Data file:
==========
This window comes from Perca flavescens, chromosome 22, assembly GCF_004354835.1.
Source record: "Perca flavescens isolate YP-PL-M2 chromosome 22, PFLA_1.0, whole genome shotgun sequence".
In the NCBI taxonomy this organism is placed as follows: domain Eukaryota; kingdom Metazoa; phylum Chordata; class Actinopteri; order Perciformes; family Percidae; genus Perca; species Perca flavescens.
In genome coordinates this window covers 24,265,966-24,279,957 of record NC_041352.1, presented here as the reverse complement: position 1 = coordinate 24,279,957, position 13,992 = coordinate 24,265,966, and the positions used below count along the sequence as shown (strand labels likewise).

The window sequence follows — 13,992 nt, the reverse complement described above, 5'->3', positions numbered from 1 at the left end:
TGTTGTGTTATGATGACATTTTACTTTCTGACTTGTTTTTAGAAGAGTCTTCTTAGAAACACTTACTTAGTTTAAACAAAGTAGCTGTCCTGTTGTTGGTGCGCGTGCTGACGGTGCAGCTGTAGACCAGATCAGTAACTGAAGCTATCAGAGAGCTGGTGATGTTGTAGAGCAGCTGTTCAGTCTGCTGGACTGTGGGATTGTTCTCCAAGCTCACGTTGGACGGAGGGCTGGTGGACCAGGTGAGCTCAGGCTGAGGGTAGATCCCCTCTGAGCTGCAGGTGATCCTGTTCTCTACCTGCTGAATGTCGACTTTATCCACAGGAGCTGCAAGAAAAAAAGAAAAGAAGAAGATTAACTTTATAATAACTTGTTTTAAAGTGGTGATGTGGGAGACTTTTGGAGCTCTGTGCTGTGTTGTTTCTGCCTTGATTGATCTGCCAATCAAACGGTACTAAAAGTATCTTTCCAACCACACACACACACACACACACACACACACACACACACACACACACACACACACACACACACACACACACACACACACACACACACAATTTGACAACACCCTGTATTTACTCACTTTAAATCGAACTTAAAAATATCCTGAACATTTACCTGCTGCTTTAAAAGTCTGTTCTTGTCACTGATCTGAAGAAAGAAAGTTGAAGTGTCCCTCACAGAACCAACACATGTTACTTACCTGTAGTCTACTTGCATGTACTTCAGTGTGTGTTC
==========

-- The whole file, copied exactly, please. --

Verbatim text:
This window comes from Perca flavescens, chromosome 22, assembly GCF_004354835.1.
Source record: "Perca flavescens isolate YP-PL-M2 chromosome 22, PFLA_1.0, whole genome shotgun sequence".
In the NCBI taxonomy this organism is placed as follows: domain Eukaryota; kingdom Metazoa; phylum Chordata; class Actinopteri; order Perciformes; family Percidae; genus Perca; species Perca flavescens.
In genome coordinates this window covers 24,265,966-24,279,957 of record NC_041352.1, presented here as the reverse complement: position 1 = coordinate 24,279,957, position 13,992 = coordinate 24,265,966, and the positions used below count along the sequence as shown (strand labels likewise).

The window sequence follows — 13,992 nt, the reverse complement described above, 5'->3', positions numbered from 1 at the left end:
TGTTGTGTTATGATGACATTTTACTTTCTGACTTGTTTTTAGAAGAGTCTTCTTAGAAACACTTACTTAGTTTAAACAAAGTAGCTGTCCTGTTGTTGGTGCGCGTGCTGACGGTGCAGCTGTAGACCAGATCAGTAACTGAAGCTATCAGAGAGCTGGTGATGTTGTAGAGCAGCTGTTCAGTCTGCTGGACTGTGGGATTGTTCTCCAAGCTCACGTTGGACGGAGGGCTGGTGGACCAGGTGAGCTCAGGCTGAGGGTAGATCCCCTCTGAGCTGCAGGTGATCCTGTTCTCTACCTGCTGAATGTCGACTTTATCCACAGGAGCTGCAAGAAAAAAAGAAAAGAAGAAGATTAACTTTATAATAACTTGTTTTAAAGTGGTGATGTGGGAGACTTTTGGAGCTCTGTGCTGTGTTGTTTCTGCCTTGATTGATCTGCCAATCAAACGGTACTAAAAGTATCTTTCCAACCACACACACACACACACACACACACACACACACACACACACACACACACACACACACACACACACACACACACACACACACACACAATTTGACAACACCCTGTATTTACTCACTTTAAATCGAACTTAAAAATATCCTGAACATTTACCTGCTGCTTTAAAAGTCTGTTCTTGTCACTGATCTGAAGAAAGAAAGTTGAAGTGTCCCTCACAGAACCAACACATGTTACTTACCTGTAGTCTACTTGCATGTACTTCAGTGTGTGTTC